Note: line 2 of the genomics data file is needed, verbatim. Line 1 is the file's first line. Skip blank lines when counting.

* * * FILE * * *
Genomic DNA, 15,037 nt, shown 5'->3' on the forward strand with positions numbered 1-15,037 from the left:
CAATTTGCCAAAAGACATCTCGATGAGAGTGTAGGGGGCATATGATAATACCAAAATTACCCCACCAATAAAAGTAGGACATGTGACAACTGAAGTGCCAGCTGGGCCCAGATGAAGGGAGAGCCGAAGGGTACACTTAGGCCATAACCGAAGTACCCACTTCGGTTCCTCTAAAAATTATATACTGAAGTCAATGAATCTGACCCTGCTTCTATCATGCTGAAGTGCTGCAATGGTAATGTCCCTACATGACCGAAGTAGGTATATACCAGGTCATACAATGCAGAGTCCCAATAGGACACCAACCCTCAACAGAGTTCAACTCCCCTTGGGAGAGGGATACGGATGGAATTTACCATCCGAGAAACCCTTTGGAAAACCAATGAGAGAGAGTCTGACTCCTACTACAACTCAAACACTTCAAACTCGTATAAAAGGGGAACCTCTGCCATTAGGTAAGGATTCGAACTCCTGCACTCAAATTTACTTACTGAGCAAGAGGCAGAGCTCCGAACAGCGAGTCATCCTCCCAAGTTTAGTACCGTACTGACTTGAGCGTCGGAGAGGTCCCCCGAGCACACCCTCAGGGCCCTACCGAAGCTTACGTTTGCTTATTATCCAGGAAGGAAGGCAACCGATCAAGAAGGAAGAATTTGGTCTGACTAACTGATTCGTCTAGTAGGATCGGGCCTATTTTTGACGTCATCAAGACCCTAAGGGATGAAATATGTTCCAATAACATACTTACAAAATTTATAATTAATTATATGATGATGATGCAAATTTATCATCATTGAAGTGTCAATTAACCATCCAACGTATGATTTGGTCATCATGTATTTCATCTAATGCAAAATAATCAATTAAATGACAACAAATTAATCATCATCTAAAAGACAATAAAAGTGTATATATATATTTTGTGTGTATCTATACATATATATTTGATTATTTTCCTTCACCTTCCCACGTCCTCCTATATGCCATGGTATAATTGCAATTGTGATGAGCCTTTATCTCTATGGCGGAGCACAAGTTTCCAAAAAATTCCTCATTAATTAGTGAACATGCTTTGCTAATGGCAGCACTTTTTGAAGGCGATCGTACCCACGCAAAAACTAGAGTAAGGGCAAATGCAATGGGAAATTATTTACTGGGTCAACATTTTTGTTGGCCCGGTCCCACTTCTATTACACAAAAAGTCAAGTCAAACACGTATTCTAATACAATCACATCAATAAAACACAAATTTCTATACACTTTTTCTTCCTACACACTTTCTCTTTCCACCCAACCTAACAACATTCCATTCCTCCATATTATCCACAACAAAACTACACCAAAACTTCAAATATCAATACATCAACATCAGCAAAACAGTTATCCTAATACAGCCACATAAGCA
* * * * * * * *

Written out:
CAATTTGCCAAAAGACATCTCGATGAGAGTGTAGGGGGCATATGATAATACCAAAATTACCCCACCAATAAAAGTAGGACATGTGACAACTGAAGTGCCAGCTGGGCCCAGATGAAGGGAGAGCCGAAGGGTACACTTAGGCCATAACCGAAGTACCCACTTCGGTTCCTCTAAAAATTATATACTGAAGTCAATGAATCTGACCCTGCTTCTATCATGCTGAAGTGCTGCAATGGTAATGTCCCTACATGACCGAAGTAGGTATATACCAGGTCATACAATGCAGAGTCCCAATAGGACACCAACCCTCAACAGAGTTCAACTCCCCTTGGGAGAGGGATACGGATGGAATTTACCATCCGAGAAACCCTTTGGAAAACCAATGAGAGAGAGTCTGACTCCTACTACAACTCAAACACTTCAAACTCGTATAAAAGGGGAACCTCTGCCATTAGGTAAGGATTCGAACTCCTGCACTCAAATTTACTTACTGAGCAAGAGGCAGAGCTCCGAACAGCGAGTCATCCTCCCAAGTTTAGTACCGTACTGACTTGAGCGTCGGAGAGGTCCCCCGAGCACACCCTCAGGGCCCTACCGAAGCTTACGTTTGCTTATTATCCAGGAAGGAAGGCAACCGATCAAGAAGGAAGAATTTGGTCTGACTAACTGATTCGTCTAGTAGGATCGGGCCTATTTTTGACGTCATCAAGACCCTAAGGGATGAAATATGTTCCAATAACATACTTACAAAATTTATAATTAATTATATGATGATGATGCAAATTTATCATCATTGAAGTGTCAATTAACCATCCAACGTATGATTTGGTCATCATGTATTTCATCTAATGCAAAATAATCAATTAAATGACAACAAATTAATCATCATCTAAAAGACAATAAAAGTGTATATATATATTTTGTGTGTATCTATACATATATATTTGATTATTTTCCTTCACCTTCCCACGTCCTCCTATATGCCATGGTATAATTGCAATTGTGATGAGCCTTTATCTCTATGGCGGAGCACAAGTTTCCAAAAAATTCCTCATTAATTAGTGAACATGCTTTGCTAATGGCAGCACTTTTTGAAGGCGATCGTACCCACGCAAAAACTAGAGTAAGGGCAAATGCAATGGGAAATTATTTACTGGGTCAACATTTTTGTTGGCCCGGTCCCACTTCTATTACACAAAAAGTCAAGTCAAACACGTATTCTAATACAATCACATCAATAAAACACAAATTTCTATACACTTTTTCTTCCTACACACTTTCTCTTTCCACCCAACCTAACAACATTCCATTCCTCCATATTATCCACAACAAAACTACACCAAAACTTCAAATATCAATACATCAACATCAGCAAAACAGTTATCCTAATACAGCCACATAAGCA